ok to use breaker as switch for pool pump?

The regular switch for the pool pump is, well, out by the pool. Out the back of the house, across a lawn, through a locked gate, etc. The circuit panel is conveniently located in my central utility/laundry room, and the pool is on its own circuit. Would it be appropriate or safe to use the circuit as the switch on a daily basis, on then later off once per day through the summer? I know some people put a timer on the pool pump - is there something I can buy at the big box and hook up simply, or is it something I need an electrician for?
Thanks,
Karen
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a breaker is not a switch, and will quickly wear out if you use it as one.
if you have to ask, yes, you need an electrician to install either a switch or a timer.
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bullshit. hundreds of business's use the breakers for lightswitches. on and off once a day. never a problem
s

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charlie wrote:

loads like a pool pump. 15 and 20 amp breakers are rated for switching loads, including fluorescent lighting. Higher current loads shouldn't be switched using a breaker.
Is it safe to do so? Sure. Will it fail? Perhaps...when it does install an appropriate switch. Best to install the switch now, rather than when it isn't convenient. Better solution is to install a clock driven switch.
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KLE wrote:

A breaker IS a switch. Lots of businesses shut breakers daily and they don't wear out even with years of use.
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company every day for the last 10 years (and who knows how many before that by the company who occupied our space before us, we inherited the sticker that says "lights in warehouse" from them). If the breaker does break, then you can hire an electrician to replace the breaker and wire a switch if you haven't figured out how to do that yourself by then.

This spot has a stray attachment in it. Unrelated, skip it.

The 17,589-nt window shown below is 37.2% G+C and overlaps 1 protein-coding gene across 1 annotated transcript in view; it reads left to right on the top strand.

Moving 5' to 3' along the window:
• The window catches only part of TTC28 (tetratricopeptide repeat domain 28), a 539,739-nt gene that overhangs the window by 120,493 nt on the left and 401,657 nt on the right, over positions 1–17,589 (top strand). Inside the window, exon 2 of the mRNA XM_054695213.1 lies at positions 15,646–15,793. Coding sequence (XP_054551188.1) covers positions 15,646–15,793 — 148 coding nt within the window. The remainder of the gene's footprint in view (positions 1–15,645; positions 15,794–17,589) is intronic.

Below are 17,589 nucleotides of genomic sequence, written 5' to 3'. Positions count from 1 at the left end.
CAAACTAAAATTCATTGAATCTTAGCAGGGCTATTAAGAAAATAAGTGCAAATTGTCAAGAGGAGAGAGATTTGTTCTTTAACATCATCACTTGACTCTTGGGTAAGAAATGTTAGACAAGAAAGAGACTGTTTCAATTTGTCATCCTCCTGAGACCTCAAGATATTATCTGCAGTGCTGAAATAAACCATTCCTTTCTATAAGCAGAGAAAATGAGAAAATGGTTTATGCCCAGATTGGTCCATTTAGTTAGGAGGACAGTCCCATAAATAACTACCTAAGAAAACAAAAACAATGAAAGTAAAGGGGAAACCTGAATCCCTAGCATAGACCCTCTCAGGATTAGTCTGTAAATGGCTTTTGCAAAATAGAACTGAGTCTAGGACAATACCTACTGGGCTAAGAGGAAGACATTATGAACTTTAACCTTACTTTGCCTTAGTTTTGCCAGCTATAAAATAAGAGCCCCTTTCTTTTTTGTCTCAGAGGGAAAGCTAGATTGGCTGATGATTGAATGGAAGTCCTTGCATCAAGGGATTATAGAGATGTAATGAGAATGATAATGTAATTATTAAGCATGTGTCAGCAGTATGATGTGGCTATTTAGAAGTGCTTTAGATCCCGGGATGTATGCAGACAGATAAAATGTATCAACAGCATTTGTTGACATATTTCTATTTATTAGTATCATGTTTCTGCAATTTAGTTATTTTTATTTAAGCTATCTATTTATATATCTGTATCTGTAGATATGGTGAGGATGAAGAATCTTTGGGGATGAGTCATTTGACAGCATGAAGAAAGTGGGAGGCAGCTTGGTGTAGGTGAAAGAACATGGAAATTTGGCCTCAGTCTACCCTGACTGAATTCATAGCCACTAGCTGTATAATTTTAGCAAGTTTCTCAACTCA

The breaker should be GFCI (unless the one by the pool is), you can turn it off by the test button if you want. If nothing is GFCI, then maybe you should have an electricial look at it.
A typical 30A GFCI breaker cost about $30 but an electrician will cost $150 plus the $30 part nominally.
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The panel itself is pretty new, we had it upgraded when we moved in, it was inspected, the pool breaker was labeled as such in the old panel, so everything there is as it should be. I also specifically took the electrician outside to check the pool set-up (because there was a lot of DIY evident around the house) and he said it was very well done, nothing for him to change or improve. Thanks for the info, guys. Using the breaker will be a lot easier.
Karen

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Not to mention, if a breaker does go bad, its $3.50 and 6 minutes to repair.
s

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S. Barker wrote:

That's right. Pick one up at Home Depot or Loew's and just plug it in. (after removing the panel cover of course)

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There's no reason not to use the breaker to turn on and off the pump. Typical time clock needs to be installed by an electrician, or at least someone familiar with wiring methods and materials. The pool motor should be GFCI protected as well
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wrote:

Breakers OK to use as a switch will have SWD molded on the side or written on the label. Most are.
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Rather than go to a big box store, go to a real electrical supply house where they will most likely have what you want. Probably cheaper too.
There are certain types of breakers that are rated for switching. They are SWD rated and the breaker itself will be marked as such. SWD breakers are designed for daily use such as you propose, not for a hundred times a day as part of a process.
It is possible the breaker you have is rated so you can check it out buy pulling it our of the panel. Removing a breaker is not difficult and is safe as long as you turn off the main and use care. Most times you just remove one screw and pry the breaker out. If it was my house, I'd probably use the existing breaker anyway and replace it with an SWD if it started to fail.
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A number of posters including myself commented on replacement if it fails. That's obvious if the lever gets loose or breaks or if you cannot turn it on but how would one know if it failed in such a way that it would not trip at all or at the specified current. Based on that, the SWD switch replacement up front might be a good thing.
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